Countywide fire plan to include rural landowners |

Countywide fire plan to include rural landowners

Josh Nichols

Wildfires are the hot topic in Colorado this summer, but long before the fires broke out throughout the state, Moffat County officials were working on a countywide fire plan for rural landowners.

The mission of the new fire plan will be to:

“Focus on resource benefits and reduction of hazardous fuels by restoring and maintaining the natural fire regime in a manner consistent with landowner desires and safety for both the public and firefighters.”

Moffat County Natural Resources Policy Analyst Jeff Comstock said the plan has been in development since May of 2001.

Comstock said the Bureau of Land Management has always had fire plans in place in which some fires are allowed to burn or are purposely started for the benefit of public land.

But if a fire moved toward private land it would have to be extinguished.

Once the new fire plan is complete there might be cases in which the fire is allowed to burn onto the private land, Comstock said.

If it has been found that the private land would benefit from fire, and the landowner has agreed that it would benefit, the fire would be allowed to burn onto the private land.

Which is why every rural landowner in Moffat County will receive a letter requesting a time to discuss a fire plan.

Comstock said the process has been split into three phases.

The first phase, in which landowners in the northwest corner of Moffat County were asked to work with the county to develop a plan, is complete.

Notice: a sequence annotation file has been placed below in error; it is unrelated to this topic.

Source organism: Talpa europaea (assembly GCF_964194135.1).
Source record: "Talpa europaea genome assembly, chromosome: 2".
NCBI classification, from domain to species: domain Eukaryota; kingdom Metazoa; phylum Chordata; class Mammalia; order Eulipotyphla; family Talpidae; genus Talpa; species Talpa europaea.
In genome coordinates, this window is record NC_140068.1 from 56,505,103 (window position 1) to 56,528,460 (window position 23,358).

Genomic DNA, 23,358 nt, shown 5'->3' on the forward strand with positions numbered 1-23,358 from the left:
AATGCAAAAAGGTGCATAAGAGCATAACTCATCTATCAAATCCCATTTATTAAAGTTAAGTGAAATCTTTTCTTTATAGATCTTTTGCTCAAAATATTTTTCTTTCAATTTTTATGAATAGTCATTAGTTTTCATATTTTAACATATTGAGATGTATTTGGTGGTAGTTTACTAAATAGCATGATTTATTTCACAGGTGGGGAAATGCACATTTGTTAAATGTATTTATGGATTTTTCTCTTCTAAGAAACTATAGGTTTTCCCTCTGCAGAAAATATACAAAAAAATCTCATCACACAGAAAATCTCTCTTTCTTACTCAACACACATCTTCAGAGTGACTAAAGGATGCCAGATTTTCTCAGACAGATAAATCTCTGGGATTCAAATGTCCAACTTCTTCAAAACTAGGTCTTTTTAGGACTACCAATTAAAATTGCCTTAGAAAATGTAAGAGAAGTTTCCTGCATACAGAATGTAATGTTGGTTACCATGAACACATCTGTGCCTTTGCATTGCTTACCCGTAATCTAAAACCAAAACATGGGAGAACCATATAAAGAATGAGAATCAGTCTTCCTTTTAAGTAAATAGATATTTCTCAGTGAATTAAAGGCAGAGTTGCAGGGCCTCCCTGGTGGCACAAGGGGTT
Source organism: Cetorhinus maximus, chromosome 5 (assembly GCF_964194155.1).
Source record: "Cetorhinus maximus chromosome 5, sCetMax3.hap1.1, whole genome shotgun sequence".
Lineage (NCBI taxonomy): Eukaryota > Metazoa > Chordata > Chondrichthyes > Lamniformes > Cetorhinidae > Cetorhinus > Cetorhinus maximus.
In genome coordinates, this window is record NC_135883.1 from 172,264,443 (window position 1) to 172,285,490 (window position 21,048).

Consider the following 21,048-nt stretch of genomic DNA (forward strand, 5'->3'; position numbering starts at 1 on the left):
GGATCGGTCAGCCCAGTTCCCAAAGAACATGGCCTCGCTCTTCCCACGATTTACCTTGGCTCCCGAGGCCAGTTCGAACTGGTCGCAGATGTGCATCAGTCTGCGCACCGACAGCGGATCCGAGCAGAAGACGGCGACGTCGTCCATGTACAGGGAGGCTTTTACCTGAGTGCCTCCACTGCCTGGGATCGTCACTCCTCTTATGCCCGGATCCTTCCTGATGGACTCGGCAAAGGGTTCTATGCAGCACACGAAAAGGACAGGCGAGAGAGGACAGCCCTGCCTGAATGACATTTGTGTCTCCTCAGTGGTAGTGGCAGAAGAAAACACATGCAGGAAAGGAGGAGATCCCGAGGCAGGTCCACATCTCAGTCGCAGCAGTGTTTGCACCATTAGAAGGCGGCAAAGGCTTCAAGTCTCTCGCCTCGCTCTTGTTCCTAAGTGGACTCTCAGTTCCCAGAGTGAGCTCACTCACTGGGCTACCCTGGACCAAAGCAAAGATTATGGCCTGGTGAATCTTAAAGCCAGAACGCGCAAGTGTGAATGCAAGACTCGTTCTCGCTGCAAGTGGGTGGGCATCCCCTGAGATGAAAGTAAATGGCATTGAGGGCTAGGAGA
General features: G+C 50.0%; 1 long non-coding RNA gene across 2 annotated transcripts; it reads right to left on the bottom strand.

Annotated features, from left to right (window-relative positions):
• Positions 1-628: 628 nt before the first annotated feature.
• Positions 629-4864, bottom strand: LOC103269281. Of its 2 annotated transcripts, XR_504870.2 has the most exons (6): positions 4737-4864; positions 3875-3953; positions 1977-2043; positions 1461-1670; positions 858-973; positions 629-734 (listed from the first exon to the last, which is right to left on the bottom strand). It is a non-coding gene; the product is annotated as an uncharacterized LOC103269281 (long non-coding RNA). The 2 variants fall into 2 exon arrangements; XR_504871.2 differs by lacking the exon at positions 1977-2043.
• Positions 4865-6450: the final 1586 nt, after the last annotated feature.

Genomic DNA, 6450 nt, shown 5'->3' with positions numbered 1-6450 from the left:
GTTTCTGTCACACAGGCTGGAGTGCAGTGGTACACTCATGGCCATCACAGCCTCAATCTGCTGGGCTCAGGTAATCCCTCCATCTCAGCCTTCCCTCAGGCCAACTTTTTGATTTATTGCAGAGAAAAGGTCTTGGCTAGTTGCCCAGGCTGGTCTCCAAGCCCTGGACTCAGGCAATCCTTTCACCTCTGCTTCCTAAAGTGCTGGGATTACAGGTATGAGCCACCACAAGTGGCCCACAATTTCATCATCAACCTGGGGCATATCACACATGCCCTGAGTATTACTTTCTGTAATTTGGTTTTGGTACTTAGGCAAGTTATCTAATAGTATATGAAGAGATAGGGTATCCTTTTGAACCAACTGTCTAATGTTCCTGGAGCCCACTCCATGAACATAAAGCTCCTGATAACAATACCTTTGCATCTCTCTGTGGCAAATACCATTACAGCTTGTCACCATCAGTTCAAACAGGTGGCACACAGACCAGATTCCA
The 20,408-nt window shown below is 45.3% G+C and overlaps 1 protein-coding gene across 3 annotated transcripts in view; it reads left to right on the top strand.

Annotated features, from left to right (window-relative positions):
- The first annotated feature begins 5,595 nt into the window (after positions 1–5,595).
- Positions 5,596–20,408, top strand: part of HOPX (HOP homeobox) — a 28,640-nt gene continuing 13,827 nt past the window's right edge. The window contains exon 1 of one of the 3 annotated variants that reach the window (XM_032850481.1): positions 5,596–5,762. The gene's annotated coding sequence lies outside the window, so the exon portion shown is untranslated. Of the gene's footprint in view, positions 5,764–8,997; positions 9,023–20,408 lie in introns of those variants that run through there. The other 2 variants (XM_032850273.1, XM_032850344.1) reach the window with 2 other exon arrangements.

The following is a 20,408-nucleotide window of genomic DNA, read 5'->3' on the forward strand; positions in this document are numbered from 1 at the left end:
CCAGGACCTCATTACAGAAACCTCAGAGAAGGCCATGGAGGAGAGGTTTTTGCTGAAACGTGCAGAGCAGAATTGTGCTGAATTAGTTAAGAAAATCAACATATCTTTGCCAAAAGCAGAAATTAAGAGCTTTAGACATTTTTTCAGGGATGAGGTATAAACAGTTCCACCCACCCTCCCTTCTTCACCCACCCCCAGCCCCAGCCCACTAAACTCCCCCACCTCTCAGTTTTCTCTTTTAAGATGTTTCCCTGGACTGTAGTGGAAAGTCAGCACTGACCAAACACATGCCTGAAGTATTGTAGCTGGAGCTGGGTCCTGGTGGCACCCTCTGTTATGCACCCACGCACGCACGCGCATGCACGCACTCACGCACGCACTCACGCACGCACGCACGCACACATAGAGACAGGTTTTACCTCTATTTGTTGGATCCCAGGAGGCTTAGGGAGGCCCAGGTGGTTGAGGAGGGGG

Letters were just sent out this week for phase two of the process.

In phase two landowners near Dinosaur, Blue Mountain, Massadona, Elk Springs and Rangely will be contacted.

Phase three, which covers eastern Moffat County, will be completed this fall.

In this process each rural property owner that is interested in developing a plan will be interviewed to discuss the situation of their land and how and if it might benefit from fires.

Comstock estimated that 80 percent of people contacted in phase one responded and worked with the county in developing a plan.

“Fire can be very beneficial and a lot of landowners realize this,” Comstock said.

The new wildfire management plan for private property is a new idea, Comstock said.

“There’s never been an opportunity to partner with private individuals,” he said.

“This plan opens up new doors between public and private. They have a lot of similar desires.”

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